Mount Agung erupted on Friday spewing lava and rocks over a 3km radius, the Indonesian National Board for Disaster Management (BNPB) reported. The volcano spewed ash into the sky, descending over villages and towns in the region. A number of flights were cancelled to and from Australia shortly after the eruption due, leaving hundreds of passengers stranded. There were no casualities and no evacuations took place.
Bali airport spokesman Arie Ahsanurrohim said nine flights between Bali and Australia were cancelled on Friday night, while flights to and from New Zealand also faced delays.
A spokesperson for Auckland Airport said New Zealand flights were expected to resume today: “There are no disrupted flights that we are aware of, but this may change.”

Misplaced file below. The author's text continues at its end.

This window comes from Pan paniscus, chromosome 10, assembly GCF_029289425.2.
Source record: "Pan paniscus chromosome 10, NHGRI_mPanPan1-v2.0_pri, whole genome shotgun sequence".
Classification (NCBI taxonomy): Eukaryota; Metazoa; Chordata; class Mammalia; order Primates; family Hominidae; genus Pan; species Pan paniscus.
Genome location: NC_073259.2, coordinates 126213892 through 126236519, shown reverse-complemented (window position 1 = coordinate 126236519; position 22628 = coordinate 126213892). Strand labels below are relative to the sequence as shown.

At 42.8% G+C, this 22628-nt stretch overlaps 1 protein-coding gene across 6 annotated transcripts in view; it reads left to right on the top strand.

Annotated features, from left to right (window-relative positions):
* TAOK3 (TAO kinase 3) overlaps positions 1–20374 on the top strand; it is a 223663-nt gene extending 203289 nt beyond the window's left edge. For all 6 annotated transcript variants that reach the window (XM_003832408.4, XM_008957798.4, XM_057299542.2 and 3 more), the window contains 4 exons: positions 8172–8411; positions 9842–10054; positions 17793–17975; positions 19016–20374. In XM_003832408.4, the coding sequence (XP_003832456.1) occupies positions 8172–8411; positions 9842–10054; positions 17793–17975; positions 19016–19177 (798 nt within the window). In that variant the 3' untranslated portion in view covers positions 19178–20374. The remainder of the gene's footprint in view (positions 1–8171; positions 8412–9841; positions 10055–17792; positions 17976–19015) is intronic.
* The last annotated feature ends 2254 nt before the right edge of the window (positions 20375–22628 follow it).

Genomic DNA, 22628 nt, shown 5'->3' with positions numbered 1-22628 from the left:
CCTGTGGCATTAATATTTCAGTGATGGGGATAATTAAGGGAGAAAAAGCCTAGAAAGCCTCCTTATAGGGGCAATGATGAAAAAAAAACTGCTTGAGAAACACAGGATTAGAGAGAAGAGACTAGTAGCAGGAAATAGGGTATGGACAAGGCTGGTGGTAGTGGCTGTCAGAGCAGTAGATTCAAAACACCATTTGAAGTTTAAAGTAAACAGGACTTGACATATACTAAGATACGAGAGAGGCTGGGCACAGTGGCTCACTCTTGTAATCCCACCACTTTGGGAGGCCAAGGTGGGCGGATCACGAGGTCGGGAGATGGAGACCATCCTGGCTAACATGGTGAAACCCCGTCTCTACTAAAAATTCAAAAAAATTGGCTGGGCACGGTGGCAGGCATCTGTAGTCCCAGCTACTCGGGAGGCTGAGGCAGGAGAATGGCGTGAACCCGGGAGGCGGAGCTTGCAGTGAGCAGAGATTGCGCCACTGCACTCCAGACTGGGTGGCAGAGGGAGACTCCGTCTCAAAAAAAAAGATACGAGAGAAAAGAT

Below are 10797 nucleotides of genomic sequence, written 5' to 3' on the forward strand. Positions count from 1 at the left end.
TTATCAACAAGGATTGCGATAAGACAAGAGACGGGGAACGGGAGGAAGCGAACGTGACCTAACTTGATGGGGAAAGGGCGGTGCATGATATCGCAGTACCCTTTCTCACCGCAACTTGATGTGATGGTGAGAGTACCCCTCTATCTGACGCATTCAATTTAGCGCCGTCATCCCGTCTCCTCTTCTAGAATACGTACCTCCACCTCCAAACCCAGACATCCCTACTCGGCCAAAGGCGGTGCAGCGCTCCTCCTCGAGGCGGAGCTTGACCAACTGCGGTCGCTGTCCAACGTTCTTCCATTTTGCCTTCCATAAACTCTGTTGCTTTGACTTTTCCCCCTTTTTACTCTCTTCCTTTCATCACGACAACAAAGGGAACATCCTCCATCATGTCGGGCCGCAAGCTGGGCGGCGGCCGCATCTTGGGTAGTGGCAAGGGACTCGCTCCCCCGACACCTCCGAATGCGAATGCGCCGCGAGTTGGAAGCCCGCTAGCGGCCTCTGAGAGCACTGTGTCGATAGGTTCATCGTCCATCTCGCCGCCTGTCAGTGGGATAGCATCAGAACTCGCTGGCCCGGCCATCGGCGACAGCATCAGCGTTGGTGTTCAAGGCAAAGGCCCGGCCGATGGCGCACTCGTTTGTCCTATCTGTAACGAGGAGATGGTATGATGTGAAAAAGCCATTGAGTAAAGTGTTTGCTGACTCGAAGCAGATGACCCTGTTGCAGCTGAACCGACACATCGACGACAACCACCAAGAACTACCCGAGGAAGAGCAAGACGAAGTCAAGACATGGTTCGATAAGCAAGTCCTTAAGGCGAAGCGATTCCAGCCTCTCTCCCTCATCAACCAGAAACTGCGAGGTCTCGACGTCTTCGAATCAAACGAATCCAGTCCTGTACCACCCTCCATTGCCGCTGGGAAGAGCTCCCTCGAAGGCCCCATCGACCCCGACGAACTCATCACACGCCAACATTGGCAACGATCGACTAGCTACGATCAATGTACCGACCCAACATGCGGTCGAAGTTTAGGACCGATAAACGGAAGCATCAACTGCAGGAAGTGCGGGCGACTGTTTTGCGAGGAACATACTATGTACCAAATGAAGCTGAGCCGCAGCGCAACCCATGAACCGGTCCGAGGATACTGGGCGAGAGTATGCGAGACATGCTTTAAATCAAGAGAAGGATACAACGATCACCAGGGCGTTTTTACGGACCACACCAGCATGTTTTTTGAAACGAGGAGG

Authorities warn the volcano could erupt again, bringing more travel chaos and possibly destroy surrounding building and property.
Brent Thomas, commercial director at New Zealand travel company House of Travel, told the Independent: “It could go dormant again or it could erupt again, no one knows.”
Photos show an ash cloud hanging above the volcano, with glowing lava spewing near the crater.
Authorities gave out over 50,000 masks to residents as a precaution because of the ash cloud, however, the volcano’s alert level on the volcano remained unchanged.
Mount Agung last erupted on 21 November 2017.
Authorities raised the alertness level on Mount Agung since then, but have since lowered the possible occurence of eruption.
However, Agung continues to send shockwaves through Bali in sporadic eruptions that disrput flights.
Mount Agung erupted in 1963, killing more than 1,000 people and destroying several villages.
famous for its surf, beaches and temples, attracts around 5 million visitors a year.